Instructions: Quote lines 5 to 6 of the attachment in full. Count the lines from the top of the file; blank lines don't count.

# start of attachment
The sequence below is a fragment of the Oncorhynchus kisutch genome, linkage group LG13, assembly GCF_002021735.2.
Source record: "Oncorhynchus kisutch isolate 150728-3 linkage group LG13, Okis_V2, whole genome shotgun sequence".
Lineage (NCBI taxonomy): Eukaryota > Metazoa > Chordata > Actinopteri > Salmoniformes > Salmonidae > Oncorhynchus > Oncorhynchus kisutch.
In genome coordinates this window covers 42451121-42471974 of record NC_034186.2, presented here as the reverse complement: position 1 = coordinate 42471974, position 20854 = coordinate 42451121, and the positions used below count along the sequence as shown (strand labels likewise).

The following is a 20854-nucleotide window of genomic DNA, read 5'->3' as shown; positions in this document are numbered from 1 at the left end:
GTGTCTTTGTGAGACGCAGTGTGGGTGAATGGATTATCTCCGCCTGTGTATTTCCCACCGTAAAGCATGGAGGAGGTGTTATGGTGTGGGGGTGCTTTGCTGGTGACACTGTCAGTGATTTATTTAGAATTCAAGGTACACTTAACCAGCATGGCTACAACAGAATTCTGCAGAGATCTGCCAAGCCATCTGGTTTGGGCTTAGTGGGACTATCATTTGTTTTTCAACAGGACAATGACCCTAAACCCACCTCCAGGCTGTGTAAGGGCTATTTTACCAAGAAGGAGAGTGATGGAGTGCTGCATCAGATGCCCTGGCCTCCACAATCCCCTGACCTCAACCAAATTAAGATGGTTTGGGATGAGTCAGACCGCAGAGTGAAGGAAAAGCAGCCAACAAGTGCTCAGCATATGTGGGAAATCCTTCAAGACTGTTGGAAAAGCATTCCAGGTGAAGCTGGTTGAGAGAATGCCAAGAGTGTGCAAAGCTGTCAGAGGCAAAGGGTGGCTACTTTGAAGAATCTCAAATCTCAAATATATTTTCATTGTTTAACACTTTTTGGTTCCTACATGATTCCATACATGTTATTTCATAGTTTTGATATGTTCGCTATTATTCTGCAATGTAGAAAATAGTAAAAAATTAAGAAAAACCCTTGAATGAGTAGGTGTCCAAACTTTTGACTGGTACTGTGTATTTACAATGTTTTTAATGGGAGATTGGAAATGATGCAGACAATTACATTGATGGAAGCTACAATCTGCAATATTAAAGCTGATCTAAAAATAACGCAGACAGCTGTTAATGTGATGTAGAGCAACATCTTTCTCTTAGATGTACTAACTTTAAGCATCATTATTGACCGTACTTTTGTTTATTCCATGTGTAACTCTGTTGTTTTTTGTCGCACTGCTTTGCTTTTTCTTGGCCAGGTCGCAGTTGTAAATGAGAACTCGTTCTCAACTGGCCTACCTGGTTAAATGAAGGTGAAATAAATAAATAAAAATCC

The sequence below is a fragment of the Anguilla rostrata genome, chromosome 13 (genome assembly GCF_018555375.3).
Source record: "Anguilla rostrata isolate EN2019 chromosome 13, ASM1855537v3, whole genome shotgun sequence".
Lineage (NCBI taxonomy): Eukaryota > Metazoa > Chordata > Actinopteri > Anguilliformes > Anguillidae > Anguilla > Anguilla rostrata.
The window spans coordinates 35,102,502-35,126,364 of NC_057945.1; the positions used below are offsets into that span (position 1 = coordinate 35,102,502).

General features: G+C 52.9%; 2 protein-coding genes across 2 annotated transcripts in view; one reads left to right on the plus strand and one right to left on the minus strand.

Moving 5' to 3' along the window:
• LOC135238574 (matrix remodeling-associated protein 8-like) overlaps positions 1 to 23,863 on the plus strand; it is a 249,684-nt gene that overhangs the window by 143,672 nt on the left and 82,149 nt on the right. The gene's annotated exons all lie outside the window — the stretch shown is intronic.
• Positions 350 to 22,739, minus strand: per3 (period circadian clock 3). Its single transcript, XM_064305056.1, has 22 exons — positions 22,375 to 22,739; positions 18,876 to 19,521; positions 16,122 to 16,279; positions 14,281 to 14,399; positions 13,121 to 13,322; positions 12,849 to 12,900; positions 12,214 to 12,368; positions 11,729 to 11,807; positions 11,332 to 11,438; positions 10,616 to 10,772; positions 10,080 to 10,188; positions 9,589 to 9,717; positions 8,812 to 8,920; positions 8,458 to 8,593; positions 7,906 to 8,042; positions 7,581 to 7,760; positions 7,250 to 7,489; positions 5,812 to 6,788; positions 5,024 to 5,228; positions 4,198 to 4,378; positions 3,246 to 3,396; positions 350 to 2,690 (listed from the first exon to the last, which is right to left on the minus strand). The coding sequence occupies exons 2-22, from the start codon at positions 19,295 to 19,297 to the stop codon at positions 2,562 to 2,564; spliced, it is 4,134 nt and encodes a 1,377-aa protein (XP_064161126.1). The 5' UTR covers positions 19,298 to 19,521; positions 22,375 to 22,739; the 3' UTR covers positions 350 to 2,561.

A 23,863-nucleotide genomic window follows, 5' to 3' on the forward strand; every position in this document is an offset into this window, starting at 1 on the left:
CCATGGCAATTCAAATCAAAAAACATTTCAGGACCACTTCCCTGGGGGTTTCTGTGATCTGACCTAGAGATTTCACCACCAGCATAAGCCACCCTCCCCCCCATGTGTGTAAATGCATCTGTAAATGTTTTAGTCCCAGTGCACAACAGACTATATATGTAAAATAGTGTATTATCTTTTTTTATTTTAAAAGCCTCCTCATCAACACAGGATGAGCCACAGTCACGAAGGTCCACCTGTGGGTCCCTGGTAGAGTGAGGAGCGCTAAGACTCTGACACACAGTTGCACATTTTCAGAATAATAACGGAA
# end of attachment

The following is a 20854-nucleotide window of genomic DNA, read 5'->3' as shown; positions in this document are numbered from 1 at the left end:
GTGTCTTTGTGAGACGCAGTGTGGGTGAATGGATTATCTCCGCCTGTGTATTTCCCACCGTAAAGCATGGAGGAGGTGTTATGGTGTGGGGGTGCTTTGCTGGTGACACTGTCAGTGATTTATTTAGAATTCAAGGTACACTTAACCAGCATGGCTACAACAGAATTCTGCAGAGATCTGCCAAGCCATCTGGTTTGGGCTTAGTGGGACTATCATTTGTTTTTCAACAGGACAATGACCCTAAACCCACCTCCAGGCTGTGTAAGGGCTATTTTACCAAGAAGGAGAGTGATGGAGTGCTGCATCAGATGCCCTGGCCTCCACAATCCCCTGACCTCAACCAAATTAAGATGGTTTGGGATGAGTCAGACCGCAGAGTGAAGGAAAAGCAGCCAACAAGTGCTCAGCATATGTGGGAAATCCTTCAAGACTGTTGGAAAAGCATTCCAGGTGAAGCTGGTTGAGAGAATGCCAAGAGTGTGCAAAGCTGTCAGAGGCAAAGGGTGGCTACTTTGAAGAATCTCAAATCTCAAATATATTTTCATTGTTTAACACTTTTTGGTTCCTACATGATTCCATACATGTTATTTCATAGTTTTGATATGTTCGCTATTATTCTGCAATGTAGAAAATAGTAAAAAATTAAGAAAAACCCTTGAATGAGTAGGTGTCCAAACTTTTGACTGGTACTGTGTATTTACAATGTTTTTAATGGGAGATTGGAAATGATGCAGACAATTACATTGATGGAAGCTACAATCTGCAATATTAAAGCTGATCTAAAAATAACGCAGACAGCTGTTAATGTGATGTAGAGCAACATCTTTCTCTTAGATGTACTAACTTTAAGCATCATTATTGACCGTACTTTTGTTTATTCCATGTGTAACTCTGTTGTTTTTTGTCGCACTGCTTTGCTTTTTCTTGGCCAGGTCGCAGTTGTAAATGAGAACTCGTTCTCAACTGGCCTACCTGGTTAAATGAAGGTGAAATAAATAAATAAAAATCC